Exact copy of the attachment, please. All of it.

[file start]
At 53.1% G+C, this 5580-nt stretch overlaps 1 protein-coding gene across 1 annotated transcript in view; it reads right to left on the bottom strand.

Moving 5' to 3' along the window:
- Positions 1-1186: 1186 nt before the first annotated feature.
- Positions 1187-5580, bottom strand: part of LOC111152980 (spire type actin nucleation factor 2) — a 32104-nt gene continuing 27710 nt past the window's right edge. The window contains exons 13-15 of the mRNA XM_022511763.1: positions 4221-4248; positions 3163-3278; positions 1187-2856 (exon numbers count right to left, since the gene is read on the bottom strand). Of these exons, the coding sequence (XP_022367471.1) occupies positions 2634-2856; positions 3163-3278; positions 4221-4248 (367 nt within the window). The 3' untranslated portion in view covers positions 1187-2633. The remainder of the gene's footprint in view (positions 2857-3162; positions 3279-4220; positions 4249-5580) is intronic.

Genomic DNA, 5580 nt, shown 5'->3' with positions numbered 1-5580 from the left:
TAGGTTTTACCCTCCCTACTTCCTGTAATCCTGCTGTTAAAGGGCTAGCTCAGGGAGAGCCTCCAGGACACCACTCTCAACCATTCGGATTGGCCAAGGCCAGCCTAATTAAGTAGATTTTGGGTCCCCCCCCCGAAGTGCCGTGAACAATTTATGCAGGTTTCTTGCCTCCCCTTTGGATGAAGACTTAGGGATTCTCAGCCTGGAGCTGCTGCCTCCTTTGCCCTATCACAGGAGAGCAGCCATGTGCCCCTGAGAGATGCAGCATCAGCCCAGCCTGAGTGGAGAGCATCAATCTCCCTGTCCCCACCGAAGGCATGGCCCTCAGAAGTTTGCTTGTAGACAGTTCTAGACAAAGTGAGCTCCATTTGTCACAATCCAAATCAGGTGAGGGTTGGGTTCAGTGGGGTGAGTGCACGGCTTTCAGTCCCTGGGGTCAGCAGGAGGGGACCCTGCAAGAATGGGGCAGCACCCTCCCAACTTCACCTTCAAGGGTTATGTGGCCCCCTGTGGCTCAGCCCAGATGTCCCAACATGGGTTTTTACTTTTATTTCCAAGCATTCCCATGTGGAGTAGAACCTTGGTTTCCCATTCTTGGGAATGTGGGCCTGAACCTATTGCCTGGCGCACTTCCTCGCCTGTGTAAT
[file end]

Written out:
At 53.1% G+C, this 5580-nt stretch overlaps 1 protein-coding gene across 1 annotated transcript in view; it reads right to left on the bottom strand.

Moving 5' to 3' along the window:
- Positions 1-1186: 1186 nt before the first annotated feature.
- Positions 1187-5580, bottom strand: part of LOC111152980 (spire type actin nucleation factor 2) — a 32104-nt gene continuing 27710 nt past the window's right edge. The window contains exons 13-15 of the mRNA XM_022511763.1: positions 4221-4248; positions 3163-3278; positions 1187-2856 (exon numbers count right to left, since the gene is read on the bottom strand). Of these exons, the coding sequence (XP_022367471.1) occupies positions 2634-2856; positions 3163-3278; positions 4221-4248 (367 nt within the window). The 3' untranslated portion in view covers positions 1187-2633. The remainder of the gene's footprint in view (positions 2857-3162; positions 3279-4220; positions 4249-5580) is intronic.

Genomic DNA, 5580 nt, shown 5'->3' with positions numbered 1-5580 from the left:
TAGGTTTTACCCTCCCTACTTCCTGTAATCCTGCTGTTAAAGGGCTAGCTCAGGGAGAGCCTCCAGGACACCACTCTCAACCATTCGGATTGGCCAAGGCCAGCCTAATTAAGTAGATTTTGGGTCCCCCCCCCGAAGTGCCGTGAACAATTTATGCAGGTTTCTTGCCTCCCCTTTGGATGAAGACTTAGGGATTCTCAGCCTGGAGCTGCTGCCTCCTTTGCCCTATCACAGGAGAGCAGCCATGTGCCCCTGAGAGATGCAGCATCAGCCCAGCCTGAGTGGAGAGCATCAATCTCCCTGTCCCCACCGAAGGCATGGCCCTCAGAAGTTTGCTTGTAGACAGTTCTAGACAAAGTGAGCTCCATTTGTCACAATCCAAATCAGGTGAGGGTTGGGTTCAGTGGGGTGAGTGCACGGCTTTCAGTCCCTGGGGTCAGCAGGAGGGGACCCTGCAAGAATGGGGCAGCACCCTCCCAACTTCACCTTCAAGGGTTATGTGGCCCCCTGTGGCTCAGCCCAGATGTCCCAACATGGGTTTTTACTTTTATTTCCAAGCATTCCCATGTGGAGTAGAACCTTGGTTTCCCATTCTTGGGAATGTGGGCCTGAACCTATTGCCTGGCGCACTTCCTCGCCTGTGTAAT